Posts Tagged ‘Hiring’

The WelcomeMat to Your Culture: Your Hiring Process May Be What’s Keeping Your Organization From Improving

Friday, May 1st, 2009

doormatLast month, I wrote about Buckminster Fuller’s trimtab analogy for organizational change. Essentially, you must identify trimtabs, those few vital changes that would break up the status quo, in order to change the direction of the culture of your organization. These trimtabs are not low-hanging fruit, but rather they are the key systems of your organization. Once you find them, form projects and fix them. At the end of the column, I promised I would share the one trimtab every organization should work on right away: the hiring process. There is no organizational process that I have seen that has a bigger impact on a culture than the hiring process.

I’ve had many frank discussions with executives in which they confess their absolute frustration with the slow, unresponsive, bureaucratic culture they are leading. As one manager said “We’ve thrown fish, we’ve moved cheese, none of it works”.  Despite their best efforts, the culture only seems to endure and perpetuate itself. I usually give the same reply: How is your hiring process? Think about it. What is the first experience a new employee will have with your agency?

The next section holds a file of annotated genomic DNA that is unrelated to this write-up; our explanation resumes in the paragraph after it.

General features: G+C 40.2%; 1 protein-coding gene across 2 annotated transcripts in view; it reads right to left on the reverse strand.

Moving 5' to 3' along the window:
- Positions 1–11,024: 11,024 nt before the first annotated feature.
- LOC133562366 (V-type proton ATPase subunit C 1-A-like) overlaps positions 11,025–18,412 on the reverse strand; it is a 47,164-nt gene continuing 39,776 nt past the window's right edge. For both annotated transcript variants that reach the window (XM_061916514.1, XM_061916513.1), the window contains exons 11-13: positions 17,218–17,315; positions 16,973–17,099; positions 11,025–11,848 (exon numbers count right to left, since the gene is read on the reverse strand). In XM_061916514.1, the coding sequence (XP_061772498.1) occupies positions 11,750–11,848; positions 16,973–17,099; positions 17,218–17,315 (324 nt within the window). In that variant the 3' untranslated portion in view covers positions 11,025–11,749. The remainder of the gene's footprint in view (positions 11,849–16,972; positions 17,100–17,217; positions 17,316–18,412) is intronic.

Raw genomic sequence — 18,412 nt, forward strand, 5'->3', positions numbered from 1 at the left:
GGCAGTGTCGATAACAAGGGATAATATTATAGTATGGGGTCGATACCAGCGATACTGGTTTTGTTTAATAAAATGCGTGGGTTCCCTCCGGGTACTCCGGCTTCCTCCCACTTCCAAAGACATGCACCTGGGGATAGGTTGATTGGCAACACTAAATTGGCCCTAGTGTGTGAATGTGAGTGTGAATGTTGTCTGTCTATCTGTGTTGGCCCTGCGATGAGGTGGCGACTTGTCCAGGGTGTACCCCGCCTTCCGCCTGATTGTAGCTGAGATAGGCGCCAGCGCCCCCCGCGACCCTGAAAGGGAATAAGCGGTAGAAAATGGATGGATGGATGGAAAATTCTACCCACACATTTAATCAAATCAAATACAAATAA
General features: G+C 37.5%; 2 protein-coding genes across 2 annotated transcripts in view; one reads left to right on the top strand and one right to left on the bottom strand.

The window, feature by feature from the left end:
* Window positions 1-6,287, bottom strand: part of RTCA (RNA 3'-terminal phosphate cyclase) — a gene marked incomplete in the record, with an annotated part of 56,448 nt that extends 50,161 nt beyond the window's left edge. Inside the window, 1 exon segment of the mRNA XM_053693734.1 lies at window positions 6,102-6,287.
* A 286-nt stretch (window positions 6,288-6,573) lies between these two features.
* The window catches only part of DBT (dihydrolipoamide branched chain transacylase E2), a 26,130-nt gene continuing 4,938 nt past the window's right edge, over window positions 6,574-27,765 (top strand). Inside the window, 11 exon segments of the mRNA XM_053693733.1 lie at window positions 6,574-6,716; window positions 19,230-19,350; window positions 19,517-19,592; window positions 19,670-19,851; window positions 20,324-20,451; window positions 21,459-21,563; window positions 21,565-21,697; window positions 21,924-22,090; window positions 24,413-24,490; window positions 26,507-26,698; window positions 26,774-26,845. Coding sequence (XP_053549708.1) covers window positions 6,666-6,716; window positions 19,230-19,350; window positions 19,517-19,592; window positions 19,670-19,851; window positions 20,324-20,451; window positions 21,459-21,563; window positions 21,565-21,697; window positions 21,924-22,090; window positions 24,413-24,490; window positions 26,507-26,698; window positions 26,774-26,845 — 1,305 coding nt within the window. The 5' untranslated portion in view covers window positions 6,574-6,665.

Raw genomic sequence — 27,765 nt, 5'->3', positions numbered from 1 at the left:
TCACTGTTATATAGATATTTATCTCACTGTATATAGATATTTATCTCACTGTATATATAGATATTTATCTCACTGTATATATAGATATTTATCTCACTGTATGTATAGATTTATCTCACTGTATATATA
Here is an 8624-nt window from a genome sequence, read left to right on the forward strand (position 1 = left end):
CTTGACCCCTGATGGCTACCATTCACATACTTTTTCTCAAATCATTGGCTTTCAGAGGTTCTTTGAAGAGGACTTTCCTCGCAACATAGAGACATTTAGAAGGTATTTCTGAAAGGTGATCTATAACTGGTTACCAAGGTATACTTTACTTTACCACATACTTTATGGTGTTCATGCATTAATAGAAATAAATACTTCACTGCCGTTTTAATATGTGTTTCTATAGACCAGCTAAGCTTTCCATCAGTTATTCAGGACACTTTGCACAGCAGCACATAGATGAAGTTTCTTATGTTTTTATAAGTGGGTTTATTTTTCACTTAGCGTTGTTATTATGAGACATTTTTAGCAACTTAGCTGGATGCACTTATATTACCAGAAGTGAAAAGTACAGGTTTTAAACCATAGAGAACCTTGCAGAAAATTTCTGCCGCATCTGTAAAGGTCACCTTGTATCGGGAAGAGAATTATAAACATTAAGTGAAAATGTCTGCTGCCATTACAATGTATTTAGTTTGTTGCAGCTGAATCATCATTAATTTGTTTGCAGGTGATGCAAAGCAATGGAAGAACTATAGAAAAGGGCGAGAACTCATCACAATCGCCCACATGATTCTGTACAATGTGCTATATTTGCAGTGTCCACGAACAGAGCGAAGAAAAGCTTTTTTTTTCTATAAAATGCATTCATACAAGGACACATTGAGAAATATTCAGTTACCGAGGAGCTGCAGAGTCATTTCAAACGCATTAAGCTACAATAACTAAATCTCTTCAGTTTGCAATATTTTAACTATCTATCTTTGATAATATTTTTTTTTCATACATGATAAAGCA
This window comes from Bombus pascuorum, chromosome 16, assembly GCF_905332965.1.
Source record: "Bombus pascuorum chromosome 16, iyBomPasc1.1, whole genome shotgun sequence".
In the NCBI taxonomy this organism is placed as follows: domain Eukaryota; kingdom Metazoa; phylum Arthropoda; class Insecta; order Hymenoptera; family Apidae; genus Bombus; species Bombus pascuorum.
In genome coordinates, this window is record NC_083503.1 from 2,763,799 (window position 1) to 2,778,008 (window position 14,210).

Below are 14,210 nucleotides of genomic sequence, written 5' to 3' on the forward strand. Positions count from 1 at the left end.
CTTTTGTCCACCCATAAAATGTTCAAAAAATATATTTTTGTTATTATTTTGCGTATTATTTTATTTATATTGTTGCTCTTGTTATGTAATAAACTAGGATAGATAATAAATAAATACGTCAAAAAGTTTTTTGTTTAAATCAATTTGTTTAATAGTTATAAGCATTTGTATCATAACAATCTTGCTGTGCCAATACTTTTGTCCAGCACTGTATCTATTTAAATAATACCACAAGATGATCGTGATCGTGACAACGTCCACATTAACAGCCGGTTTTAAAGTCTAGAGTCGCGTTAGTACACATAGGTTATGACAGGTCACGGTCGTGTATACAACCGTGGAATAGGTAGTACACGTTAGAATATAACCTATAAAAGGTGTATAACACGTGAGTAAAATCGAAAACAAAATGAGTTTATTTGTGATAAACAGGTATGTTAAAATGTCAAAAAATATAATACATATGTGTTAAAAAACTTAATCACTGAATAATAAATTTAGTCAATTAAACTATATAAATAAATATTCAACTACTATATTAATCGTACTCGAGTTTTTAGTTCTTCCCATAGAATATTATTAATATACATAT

One of my workshop participants, a recent hire to government, put it to me this way:

“I had to fill out ridiculously long forms; I couldn’t get hold of anybody to help me; I got notified of my interview a day before; was told the wrong place to go; had to take a test that reminded me of my drivers exam; and then I waited and waited and waited and called and waited some more. Finally I got the offer, showed up for work and goofed around for a month before I could get a phone, a desk and access to the computer system.”

What have we just told our new employees about how we do things around here? You never get a second chance to make a first impression. (Compounding this problem is the generation gap. Many of us grew up being told that if you wanted something, you had to wait for it. The TiVo Generation has a different perspective. When they start a new job, they want to hit the ground running.)

But that’s just the half of it. The unresponsive, cumbersome hiring process may create the wrong impression for new employees, but that pales in comparison to the cancerous effect it has on existing employees. (more…)